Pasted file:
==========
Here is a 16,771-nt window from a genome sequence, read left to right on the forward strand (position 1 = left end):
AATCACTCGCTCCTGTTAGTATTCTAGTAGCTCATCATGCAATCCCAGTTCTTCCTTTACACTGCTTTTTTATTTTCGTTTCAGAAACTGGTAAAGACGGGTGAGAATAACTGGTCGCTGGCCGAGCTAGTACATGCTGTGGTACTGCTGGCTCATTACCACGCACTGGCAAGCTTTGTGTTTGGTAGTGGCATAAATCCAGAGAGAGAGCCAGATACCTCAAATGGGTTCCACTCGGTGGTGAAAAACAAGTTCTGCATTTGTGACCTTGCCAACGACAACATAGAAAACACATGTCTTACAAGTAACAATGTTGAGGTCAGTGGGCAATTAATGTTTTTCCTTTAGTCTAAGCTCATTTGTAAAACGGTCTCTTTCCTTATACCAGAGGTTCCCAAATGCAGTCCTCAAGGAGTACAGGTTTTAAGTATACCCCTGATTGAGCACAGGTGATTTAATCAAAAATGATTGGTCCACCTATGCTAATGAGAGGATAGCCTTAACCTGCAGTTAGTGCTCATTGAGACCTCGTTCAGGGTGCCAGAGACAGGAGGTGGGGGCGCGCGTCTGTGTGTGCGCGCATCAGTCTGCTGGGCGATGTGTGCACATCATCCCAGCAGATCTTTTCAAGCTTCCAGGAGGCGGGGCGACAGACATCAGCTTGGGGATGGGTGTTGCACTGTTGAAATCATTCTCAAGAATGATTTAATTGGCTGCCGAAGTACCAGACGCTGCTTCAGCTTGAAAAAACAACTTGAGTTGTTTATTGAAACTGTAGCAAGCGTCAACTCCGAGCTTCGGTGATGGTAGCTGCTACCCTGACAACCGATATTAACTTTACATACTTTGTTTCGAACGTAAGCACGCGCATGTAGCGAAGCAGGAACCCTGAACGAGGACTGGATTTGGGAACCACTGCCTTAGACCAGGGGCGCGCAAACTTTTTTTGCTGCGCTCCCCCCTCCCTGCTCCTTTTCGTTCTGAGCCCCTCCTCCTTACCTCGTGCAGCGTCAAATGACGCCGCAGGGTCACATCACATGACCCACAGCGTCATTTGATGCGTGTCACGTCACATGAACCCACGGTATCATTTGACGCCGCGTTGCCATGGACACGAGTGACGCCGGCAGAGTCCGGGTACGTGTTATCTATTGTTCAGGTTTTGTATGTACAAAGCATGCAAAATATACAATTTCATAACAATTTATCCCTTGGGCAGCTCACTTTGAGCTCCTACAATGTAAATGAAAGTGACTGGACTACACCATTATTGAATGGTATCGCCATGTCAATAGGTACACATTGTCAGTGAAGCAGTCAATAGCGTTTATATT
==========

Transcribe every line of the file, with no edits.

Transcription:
Here is a 16,771-nt window from a genome sequence, read left to right on the forward strand (position 1 = left end):
AATCACTCGCTCCTGTTAGTATTCTAGTAGCTCATCATGCAATCCCAGTTCTTCCTTTACACTGCTTTTTTATTTTCGTTTCAGAAACTGGTAAAGACGGGTGAGAATAACTGGTCGCTGGCCGAGCTAGTACATGCTGTGGTACTGCTGGCTCATTACCACGCACTGGCAAGCTTTGTGTTTGGTAGTGGCATAAATCCAGAGAGAGAGCCAGATACCTCAAATGGGTTCCACTCGGTGGTGAAAAACAAGTTCTGCATTTGTGACCTTGCCAACGACAACATAGAAAACACATGTCTTACAAGTAACAATGTTGAGGTCAGTGGGCAATTAATGTTTTTCCTTTAGTCTAAGCTCATTTGTAAAACGGTCTCTTTCCTTATACCAGAGGTTCCCAAATGCAGTCCTCAAGGAGTACAGGTTTTAAGTATACCCCTGATTGAGCACAGGTGATTTAATCAAAAATGATTGGTCCACCTATGCTAATGAGAGGATAGCCTTAACCTGCAGTTAGTGCTCATTGAGACCTCGTTCAGGGTGCCAGAGACAGGAGGTGGGGGCGCGCGTCTGTGTGTGCGCGCATCAGTCTGCTGGGCGATGTGTGCACATCATCCCAGCAGATCTTTTCAAGCTTCCAGGAGGCGGGGCGACAGACATCAGCTTGGGGATGGGTGTTGCACTGTTGAAATCATTCTCAAGAATGATTTAATTGGCTGCCGAAGTACCAGACGCTGCTTCAGCTTGAAAAAACAACTTGAGTTGTTTATTGAAACTGTAGCAAGCGTCAACTCCGAGCTTCGGTGATGGTAGCTGCTACCCTGACAACCGATATTAACTTTACATACTTTGTTTCGAACGTAAGCACGCGCATGTAGCGAAGCAGGAACCCTGAACGAGGACTGGATTTGGGAACCACTGCCTTAGACCAGGGGCGCGCAAACTTTTTTTGCTGCGCTCCCCCCTCCCTGCTCCTTTTCGTTCTGAGCCCCTCCTCCTTACCTCGTGCAGCGTCAAATGACGCCGCAGGGTCACATCACATGACCCACAGCGTCATTTGATGCGTGTCACGTCACATGAACCCACGGTATCATTTGACGCCGCGTTGCCATGGACACGAGTGACGCCGGCAGAGTCCGGGTACGTGTTATCTATTGTTCAGGTTTTGTATGTACAAAGCATGCAAAATATACAATTTCATAACAATTTATCCCTTGGGCAGCTCACTTTGAGCTCCTACAATGTAAATGAAAGTGACTGGACTACACCATTATTGAATGGTATCGCCATGTCAATAGGTACACATTGTCAGTGAAGCAGTCAATAGCGTTTATATT